WADE CUNNINGHAM (No. 27 Automatic Fire Sprinklers, Inc., qualified fifth): "It was solid. We know that there wasn't 2 more miles an hour to go. I think we left a little bit on the table. We know that time's not good enough for pole. Its just not." (Do you think your car has what it takes to win again this year?): "There is no reason why we shouldn't be battling for the win. Actually going out and winning it is a little harder than talking about it."
ANDREW PRENDEVILLE (No. 5 RLR/Andersen Racing, qualified 10th): "The car was real good. The wind didn't affect it too much. I think the RLR/Andersen Racing guys did a good job with the setup. I think there's a little more speed in the Best Friends Animal Society car, and it's a big improvement from how we started at Homestead. We keep improving every time we go out. Hopefully we can keep improving. I hope all the fans will go to racinglapsforbestfriends.com and make their pledges. We'll do our best to complete all the laps tomorrow and get a good finish."

HIDEKI MUTOH (No. 55 Panther Racing, qualified fourth): "It wasn't too well. I wanted to really hold the pole position. It was a little disappointing." (Were you running a race setup?): "We were running a qualifying setup now and will change tomorrow for the race."

LOGAN GOMEZ (No. 23 Isilon Systems/Lucas Oil/Sam Schmidt Motorsports, qualified sixth): "The car felt real good. The team did a great job putting it together, Getting me real confident with the car and the setup. We were pretty quick in practice, and I am glad we could back it up with a good qualifying position. The teammates did really good and were a great help in getting a good setup. Hopefully we can move to the front in the race and stay there and have a good, successful run." (Do you enjoy this track?): "Yeah, this is my home state track. It's an honor to be here and race on this at such a young age. Hopefully I have quite a few supporters from Indiana behind me and should put on a good show."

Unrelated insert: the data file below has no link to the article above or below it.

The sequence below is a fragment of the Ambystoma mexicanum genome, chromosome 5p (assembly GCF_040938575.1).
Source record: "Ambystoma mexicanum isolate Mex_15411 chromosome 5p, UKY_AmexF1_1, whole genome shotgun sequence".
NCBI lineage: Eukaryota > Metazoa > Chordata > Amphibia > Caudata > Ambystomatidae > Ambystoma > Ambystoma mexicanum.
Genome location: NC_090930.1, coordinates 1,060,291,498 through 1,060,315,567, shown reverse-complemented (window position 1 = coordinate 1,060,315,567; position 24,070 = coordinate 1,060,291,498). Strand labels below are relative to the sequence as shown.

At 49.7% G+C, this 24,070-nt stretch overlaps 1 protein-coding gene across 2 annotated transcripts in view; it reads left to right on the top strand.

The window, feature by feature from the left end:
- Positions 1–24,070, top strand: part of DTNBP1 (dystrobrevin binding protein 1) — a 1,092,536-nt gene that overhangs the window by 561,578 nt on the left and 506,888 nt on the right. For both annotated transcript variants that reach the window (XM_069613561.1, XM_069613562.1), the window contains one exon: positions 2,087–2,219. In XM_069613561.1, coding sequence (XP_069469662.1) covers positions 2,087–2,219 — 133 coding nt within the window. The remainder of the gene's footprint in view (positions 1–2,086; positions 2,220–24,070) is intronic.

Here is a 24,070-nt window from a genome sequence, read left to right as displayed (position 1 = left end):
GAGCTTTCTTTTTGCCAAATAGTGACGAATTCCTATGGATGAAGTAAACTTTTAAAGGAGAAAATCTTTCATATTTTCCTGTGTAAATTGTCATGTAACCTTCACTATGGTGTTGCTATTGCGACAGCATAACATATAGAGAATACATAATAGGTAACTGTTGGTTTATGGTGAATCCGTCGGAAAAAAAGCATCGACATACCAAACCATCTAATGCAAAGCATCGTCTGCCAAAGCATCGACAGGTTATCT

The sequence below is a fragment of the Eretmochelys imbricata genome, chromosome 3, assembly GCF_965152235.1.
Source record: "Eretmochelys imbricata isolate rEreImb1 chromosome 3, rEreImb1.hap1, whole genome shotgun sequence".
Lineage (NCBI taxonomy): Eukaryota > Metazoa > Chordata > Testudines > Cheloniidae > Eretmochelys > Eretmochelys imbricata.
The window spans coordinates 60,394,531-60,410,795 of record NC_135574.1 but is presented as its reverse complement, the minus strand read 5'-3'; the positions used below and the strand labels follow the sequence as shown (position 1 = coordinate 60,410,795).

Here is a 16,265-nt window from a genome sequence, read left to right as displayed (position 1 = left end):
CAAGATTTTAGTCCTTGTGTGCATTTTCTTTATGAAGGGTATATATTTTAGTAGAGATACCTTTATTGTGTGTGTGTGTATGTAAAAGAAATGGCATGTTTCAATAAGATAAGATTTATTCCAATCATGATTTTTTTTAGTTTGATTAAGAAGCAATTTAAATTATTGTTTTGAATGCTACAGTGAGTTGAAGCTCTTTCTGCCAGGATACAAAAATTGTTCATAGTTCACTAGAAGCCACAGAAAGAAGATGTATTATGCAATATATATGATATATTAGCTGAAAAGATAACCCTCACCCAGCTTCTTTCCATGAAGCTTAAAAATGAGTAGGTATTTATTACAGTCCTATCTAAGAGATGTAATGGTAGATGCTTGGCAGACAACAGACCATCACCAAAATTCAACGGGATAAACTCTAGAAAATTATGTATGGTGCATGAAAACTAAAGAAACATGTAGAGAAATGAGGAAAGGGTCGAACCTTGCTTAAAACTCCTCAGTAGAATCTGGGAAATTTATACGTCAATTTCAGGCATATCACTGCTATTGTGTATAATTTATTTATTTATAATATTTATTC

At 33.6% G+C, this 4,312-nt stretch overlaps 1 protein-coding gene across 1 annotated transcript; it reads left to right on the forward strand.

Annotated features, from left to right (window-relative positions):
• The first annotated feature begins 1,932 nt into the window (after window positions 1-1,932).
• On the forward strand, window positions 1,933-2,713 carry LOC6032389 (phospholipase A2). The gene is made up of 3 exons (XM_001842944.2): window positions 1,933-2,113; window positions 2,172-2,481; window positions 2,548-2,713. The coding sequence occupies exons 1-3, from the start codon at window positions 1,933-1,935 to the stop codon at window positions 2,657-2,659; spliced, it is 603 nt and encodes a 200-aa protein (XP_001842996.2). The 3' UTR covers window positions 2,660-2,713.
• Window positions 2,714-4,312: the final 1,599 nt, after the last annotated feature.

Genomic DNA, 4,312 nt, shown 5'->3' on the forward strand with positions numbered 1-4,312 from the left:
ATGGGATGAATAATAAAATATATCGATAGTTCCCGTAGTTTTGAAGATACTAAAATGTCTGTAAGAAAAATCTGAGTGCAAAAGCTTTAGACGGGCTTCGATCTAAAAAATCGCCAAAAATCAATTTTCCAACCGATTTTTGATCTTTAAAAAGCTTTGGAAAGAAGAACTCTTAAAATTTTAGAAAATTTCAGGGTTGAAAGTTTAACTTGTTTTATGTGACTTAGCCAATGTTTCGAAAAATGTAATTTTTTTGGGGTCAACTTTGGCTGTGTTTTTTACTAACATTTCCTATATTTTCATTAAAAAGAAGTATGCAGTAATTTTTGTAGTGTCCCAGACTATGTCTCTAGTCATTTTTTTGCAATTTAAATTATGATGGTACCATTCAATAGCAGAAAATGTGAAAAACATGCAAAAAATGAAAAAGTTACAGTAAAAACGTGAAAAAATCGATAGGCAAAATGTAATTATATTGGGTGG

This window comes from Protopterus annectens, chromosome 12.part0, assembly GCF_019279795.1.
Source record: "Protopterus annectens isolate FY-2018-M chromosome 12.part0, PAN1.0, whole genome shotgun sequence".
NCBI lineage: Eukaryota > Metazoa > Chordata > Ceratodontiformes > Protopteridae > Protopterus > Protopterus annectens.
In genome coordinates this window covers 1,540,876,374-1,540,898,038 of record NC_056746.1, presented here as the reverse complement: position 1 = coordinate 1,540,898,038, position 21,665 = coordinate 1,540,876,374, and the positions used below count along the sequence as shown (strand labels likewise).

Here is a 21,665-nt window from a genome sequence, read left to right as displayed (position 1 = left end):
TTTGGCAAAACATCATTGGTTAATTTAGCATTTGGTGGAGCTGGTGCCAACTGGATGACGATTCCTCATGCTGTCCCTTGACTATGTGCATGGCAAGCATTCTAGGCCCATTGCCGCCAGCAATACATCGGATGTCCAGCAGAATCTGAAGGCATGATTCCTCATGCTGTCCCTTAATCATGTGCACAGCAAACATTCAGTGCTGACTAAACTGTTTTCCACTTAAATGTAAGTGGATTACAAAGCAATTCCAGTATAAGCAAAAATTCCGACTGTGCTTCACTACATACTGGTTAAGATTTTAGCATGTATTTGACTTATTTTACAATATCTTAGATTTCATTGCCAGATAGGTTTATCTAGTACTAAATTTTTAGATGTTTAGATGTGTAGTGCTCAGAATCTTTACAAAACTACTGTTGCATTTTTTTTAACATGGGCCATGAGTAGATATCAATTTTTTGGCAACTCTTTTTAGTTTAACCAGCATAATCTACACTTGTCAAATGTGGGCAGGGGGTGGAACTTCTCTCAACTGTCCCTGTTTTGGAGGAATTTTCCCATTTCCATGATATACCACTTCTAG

CHRIS FESTA (No. 9 CGR Indy Pro Series, qualified seventh): (How badly damaged was your car this morning?): "Nothing really, just a couple of suspension pieces. We had a brake failure, which caused one of the wheels to lock up as we were coming into the pits. I was barely touching the brakes. We got it sorted out and got the car back together, and it was fine." (Did it have any impact on the run today?): "No. The car just didn't have the speed we were expecting it to have today. We aren't really sure what happened there. We just did not expect it to be that slow. But we'll get it back."

MIKE POTEKHEN (No. 53 TRACARES Special, qualified third): "It was a good run. My teammate got me by just a tick there. Our cars are great in traffic, and they're good by themselves. The team has been doing their homework. The cars were both brand new coming into this year, and to be honest, we were behind the 8-ball going into the first race. We've had some time over the last couple months to get the body work to fit better and get the crew a little more organized, and I think it shows by our performance today, and I'm looking forward to the race tomorrow."

MATT JASKOL (No. 8 Michael Crawford Motorsports, qualified eighth): "You've got to have so much respect for this place. If this place wants you to do good, it will let you. You can have a really solid, stable car, but you've got to be so smooth and respect this place, I can't emphasize that enough. The car was good. Crawford Motorsports gave me a really good car, and I was comfortable." (About winning a Formula BMW USA support race here during the 2004 USGP): "It was, obviously, one of the greatest accomplishments of my life to win at Indy, but it was going that way (clockwise on the F1 track). To possibly win on this course going the right way, and to be the first driver to win on both tracks and to keep that record at home with an American would be a dream of mine."

JON BROWNSON (No. 34 SWE Racing/SWE Race Car Parts, qualified ninth): "I think that qualifying went really well today, and only time will tell. We gave it the best we could. We were flat out for two laps, so life is good." (About confidence): "My confidence going into tomorrow is at an all-time high. We came here with a great setup and with a great car thanks to the SWE crew and Tim Wardrop, my race engineer, and Steve Eppert, my team owner, provided me with the best package a driver could ask for. It makes this part easy."